DTC Era   /   November 14, 2019

Why DTC cookware brand Material is seeking out retail partnerships

The DTC cookware space is getting crowded. That’s why one DTC cookware brand decided to partner up.

Material, which makes kitchen supplies including pots, pans, cutting boards and knives, is now partnering with the Williams-Sonoma-owned West Elm to have some of its best-selling items sold on the platform. This is Material’s first major retail partnership, the company’s cofounder, Eunice Byun, told Modern Retail. And it’s “part of our larger growth strategy.”

The kitchen product brand launched in Spring 2018. It’s raised $3 million in VC funding thus far, and says it’s seen revenue growth in the triple digits year-over-year. Still, as Bon Appétit noted last year, the culinary product space is just swimming with players; there’s Made In, Field Company, Misen, Great Jones, Potluck and Brigade. Material tries to differentiate itself by not having one hero product, but makes a line of cookware and kitchen products.

The partnership with West Elm is an attempt to illustrate this. Since launch, Material has been slowly building up its product roster. “We’ve always been looking for the right type of retail partner,” said Byun. “It took us a while to get the right assortment … that we had enough to say as a company.”

With West Elm, Material hopes to telegraph its grander kitchen ambitions given the furniture website’s breadth. “They tell this broader lifestyle story,” said Byun. For her, it presents an important customer acquisition and diversification play. DTC businesses, said Byun, are slowly realizing that they can’t rely on Facebook advertising as their only engine. Strategic retail partnerships, then, present a way to approach wholesale. The question top of mind for her is: “How do you get those people into the top of the funnel?” Placing her product in a marketplace like West Elm’s is “strategically and through fully using wholesale as a part of the CAC formula,” Byun said. As more startups enter the culinary space, and realize that digital advertising costs are only going up, they’ll likely have to seek out similar avenues to stay competitive.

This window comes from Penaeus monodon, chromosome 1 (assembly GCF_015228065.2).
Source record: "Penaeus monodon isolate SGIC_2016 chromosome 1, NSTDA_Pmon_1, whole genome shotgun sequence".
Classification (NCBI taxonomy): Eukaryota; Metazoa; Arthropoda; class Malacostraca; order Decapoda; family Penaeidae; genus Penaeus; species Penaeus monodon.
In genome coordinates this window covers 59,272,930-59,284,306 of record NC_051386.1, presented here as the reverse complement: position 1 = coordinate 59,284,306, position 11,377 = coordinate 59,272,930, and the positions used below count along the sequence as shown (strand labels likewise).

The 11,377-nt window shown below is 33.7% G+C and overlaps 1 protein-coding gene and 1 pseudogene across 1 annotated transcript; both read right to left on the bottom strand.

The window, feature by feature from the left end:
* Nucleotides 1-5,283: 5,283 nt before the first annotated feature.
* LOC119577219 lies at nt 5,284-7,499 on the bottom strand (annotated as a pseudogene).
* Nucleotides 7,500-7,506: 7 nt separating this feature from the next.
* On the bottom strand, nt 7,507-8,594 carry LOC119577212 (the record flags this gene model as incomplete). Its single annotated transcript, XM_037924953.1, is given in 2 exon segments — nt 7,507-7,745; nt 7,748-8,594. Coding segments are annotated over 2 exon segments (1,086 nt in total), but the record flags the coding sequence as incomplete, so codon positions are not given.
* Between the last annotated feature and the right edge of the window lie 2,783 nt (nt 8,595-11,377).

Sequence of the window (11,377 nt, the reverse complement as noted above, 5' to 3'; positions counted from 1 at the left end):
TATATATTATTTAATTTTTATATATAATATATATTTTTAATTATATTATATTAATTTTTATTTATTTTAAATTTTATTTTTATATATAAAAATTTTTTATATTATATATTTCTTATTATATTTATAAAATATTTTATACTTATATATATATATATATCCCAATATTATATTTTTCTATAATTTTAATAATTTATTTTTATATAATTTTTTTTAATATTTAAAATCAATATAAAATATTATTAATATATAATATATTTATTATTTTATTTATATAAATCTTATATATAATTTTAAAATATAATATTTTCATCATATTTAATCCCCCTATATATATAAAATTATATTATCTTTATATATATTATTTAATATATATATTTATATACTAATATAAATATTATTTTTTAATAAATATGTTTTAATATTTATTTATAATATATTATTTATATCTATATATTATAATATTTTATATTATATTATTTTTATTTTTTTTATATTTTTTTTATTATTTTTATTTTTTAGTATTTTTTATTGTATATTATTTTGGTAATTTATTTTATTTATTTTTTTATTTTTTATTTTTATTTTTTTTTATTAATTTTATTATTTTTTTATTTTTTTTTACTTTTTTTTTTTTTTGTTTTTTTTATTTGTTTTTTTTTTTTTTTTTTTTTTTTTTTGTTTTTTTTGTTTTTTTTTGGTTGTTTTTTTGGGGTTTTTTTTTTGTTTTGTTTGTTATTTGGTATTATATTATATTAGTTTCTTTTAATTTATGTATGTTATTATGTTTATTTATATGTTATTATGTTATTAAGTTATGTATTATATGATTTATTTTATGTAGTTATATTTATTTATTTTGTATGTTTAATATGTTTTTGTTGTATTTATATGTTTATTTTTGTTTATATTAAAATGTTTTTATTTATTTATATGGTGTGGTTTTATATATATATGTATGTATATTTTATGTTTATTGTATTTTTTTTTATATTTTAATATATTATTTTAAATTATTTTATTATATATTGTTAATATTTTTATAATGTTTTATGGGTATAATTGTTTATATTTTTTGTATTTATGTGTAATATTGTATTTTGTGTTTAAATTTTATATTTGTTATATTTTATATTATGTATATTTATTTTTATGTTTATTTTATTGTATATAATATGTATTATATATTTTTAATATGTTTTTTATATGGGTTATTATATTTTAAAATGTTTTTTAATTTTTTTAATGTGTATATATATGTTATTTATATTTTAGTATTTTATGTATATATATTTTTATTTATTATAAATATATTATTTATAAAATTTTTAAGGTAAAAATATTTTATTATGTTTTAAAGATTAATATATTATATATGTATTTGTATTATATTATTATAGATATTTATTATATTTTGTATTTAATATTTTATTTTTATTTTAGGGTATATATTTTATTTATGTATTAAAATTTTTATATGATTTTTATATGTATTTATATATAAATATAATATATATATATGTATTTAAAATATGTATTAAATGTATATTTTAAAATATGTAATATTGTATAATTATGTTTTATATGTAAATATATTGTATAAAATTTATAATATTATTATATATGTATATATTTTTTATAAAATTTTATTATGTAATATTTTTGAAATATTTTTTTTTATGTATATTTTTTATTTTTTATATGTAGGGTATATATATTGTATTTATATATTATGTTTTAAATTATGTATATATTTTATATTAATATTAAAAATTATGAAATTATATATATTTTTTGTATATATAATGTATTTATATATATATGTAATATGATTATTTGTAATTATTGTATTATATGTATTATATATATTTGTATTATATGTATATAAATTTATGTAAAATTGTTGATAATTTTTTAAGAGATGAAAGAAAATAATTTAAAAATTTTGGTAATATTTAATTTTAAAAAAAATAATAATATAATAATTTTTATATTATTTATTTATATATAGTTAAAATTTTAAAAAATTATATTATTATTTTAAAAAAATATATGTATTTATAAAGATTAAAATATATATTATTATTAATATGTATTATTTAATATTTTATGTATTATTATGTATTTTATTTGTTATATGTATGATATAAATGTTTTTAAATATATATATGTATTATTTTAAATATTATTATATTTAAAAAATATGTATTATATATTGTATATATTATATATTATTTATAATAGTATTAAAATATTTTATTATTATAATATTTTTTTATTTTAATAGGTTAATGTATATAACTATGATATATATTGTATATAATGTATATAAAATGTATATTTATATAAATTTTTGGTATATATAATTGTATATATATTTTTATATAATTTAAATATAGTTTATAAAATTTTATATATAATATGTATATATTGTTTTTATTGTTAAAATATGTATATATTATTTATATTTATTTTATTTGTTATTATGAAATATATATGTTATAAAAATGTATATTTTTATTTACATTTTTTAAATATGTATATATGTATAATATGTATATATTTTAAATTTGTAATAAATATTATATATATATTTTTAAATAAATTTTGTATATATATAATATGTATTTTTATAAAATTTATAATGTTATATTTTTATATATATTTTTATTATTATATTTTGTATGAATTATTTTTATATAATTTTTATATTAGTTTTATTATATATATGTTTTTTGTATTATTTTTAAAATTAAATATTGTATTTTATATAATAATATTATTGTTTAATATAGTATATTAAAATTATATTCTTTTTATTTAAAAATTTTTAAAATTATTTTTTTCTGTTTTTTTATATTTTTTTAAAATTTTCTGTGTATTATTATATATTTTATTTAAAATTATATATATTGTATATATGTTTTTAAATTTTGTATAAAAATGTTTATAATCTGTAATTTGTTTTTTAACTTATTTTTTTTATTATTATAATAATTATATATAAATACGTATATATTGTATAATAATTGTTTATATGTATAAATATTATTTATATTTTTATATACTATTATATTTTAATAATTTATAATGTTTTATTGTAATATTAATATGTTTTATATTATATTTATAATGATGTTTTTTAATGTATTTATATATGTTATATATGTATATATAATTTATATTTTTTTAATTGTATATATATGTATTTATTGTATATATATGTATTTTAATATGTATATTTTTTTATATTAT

This West Elm relationship is also symbiotic. The retailer has been partnering with smaller — generally DTC — brands for some time. Last month, for example, it started featuring Bearaby weighted blankets. West Elm has also inked partnerships with companies like Leesa mattresses and Rent The Runway. “We do like supporting these brands by giving them our platform and channel,” said Dru Ortega, West Elm’s director of PR and influencer marketing. “It’s also an opportunity for us to reach a new customer.”

This is key to West Elm’s strategy, which is one of the big business drivers keeping Williams-Sonoma relevant. At its second-quarter earnings result last August, the parent company posted an overall revenue increase of $1.37 billion, which was bolstered by 17.5% growth from West Elm. Meanwhile, the Williams-Sonoma brand saw a decline of 1.1%.

West Elm’s plan, for now, is to find smaller companies it can collaborate with to raise both brands’ profiles. “We can become that destination where [new customers] discover these great brands,” said Ortega.

That appears to be the trend for DTC brands trying to grow — collaborate and think wide. While partnerships and pivots and expansions have been happening with other digitally-native brands, it’s yet to hit the kitchen companies. “There’s an interesting dynamic happening in the DTC cookware space,” said Byun. “A lot are focused on one particular category.” But, a shift is on the horizon. “I’m sure other DTC companies will start thinking about expanding into different categories,” she said.

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